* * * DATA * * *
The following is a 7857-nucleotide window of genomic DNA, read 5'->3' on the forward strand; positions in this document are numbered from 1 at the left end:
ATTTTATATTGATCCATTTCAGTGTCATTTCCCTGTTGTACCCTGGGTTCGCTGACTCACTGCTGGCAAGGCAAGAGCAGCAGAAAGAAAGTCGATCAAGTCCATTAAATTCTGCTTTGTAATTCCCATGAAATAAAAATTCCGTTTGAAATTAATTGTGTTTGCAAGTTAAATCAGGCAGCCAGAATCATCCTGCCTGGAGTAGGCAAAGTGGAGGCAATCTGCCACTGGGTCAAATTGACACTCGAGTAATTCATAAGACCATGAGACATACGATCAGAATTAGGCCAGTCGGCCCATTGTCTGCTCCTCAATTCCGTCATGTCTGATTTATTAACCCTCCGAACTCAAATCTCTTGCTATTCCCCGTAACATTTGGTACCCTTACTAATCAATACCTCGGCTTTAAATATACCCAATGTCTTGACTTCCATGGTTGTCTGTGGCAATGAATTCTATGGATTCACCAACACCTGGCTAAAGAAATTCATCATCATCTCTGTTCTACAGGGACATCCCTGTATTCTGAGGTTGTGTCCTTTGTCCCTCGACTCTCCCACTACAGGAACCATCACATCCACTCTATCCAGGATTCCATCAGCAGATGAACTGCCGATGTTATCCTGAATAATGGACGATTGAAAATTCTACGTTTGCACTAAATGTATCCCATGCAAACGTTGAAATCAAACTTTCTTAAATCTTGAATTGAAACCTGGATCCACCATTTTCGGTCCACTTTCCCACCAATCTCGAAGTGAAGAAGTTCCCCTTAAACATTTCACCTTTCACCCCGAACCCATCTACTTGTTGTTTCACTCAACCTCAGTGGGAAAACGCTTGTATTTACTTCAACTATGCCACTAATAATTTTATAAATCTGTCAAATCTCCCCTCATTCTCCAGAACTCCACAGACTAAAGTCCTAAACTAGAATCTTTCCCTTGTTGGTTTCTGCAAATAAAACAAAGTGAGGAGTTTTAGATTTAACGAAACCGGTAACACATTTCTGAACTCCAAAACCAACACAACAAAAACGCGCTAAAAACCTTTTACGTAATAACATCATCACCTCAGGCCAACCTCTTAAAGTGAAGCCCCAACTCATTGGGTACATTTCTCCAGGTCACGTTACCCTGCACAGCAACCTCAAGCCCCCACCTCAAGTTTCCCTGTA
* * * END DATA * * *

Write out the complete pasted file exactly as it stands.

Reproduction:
The following is a 7857-nucleotide window of genomic DNA, read 5'->3' on the forward strand; positions in this document are numbered from 1 at the left end:
ATTTTATATTGATCCATTTCAGTGTCATTTCCCTGTTGTACCCTGGGTTCGCTGACTCACTGCTGGCAAGGCAAGAGCAGCAGAAAGAAAGTCGATCAAGTCCATTAAATTCTGCTTTGTAATTCCCATGAAATAAAAATTCCGTTTGAAATTAATTGTGTTTGCAAGTTAAATCAGGCAGCCAGAATCATCCTGCCTGGAGTAGGCAAAGTGGAGGCAATCTGCCACTGGGTCAAATTGACACTCGAGTAATTCATAAGACCATGAGACATACGATCAGAATTAGGCCAGTCGGCCCATTGTCTGCTCCTCAATTCCGTCATGTCTGATTTATTAACCCTCCGAACTCAAATCTCTTGCTATTCCCCGTAACATTTGGTACCCTTACTAATCAATACCTCGGCTTTAAATATACCCAATGTCTTGACTTCCATGGTTGTCTGTGGCAATGAATTCTATGGATTCACCAACACCTGGCTAAAGAAATTCATCATCATCTCTGTTCTACAGGGACATCCCTGTATTCTGAGGTTGTGTCCTTTGTCCCTCGACTCTCCCACTACAGGAACCATCACATCCACTCTATCCAGGATTCCATCAGCAGATGAACTGCCGATGTTATCCTGAATAATGGACGATTGAAAATTCTACGTTTGCACTAAATGTATCCCATGCAAACGTTGAAATCAAACTTTCTTAAATCTTGAATTGAAACCTGGATCCACCATTTTCGGTCCACTTTCCCACCAATCTCGAAGTGAAGAAGTTCCCCTTAAACATTTCACCTTTCACCCCGAACCCATCTACTTGTTGTTTCACTCAACCTCAGTGGGAAAACGCTTGTATTTACTTCAACTATGCCACTAATAATTTTATAAATCTGTCAAATCTCCCCTCATTCTCCAGAACTCCACAGACTAAAGTCCTAAACTAGAATCTTTCCCTTGTTGGTTTCTGCAAATAAAACAAAGTGAGGAGTTTTAGATTTAACGAAACCGGTAACACATTTCTGAACTCCAAAACCAACACAACAAAAACGCGCTAAAAACCTTTTACGTAATAACATCATCACCTCAGGCCAACCTCTTAAAGTGAAGCCCCAACTCATTGGGTACATTTCTCCAGGTCACGTTACCCTGCACAGCAACCTCAAGCCCCCACCTCAAGTTTCCCTGTA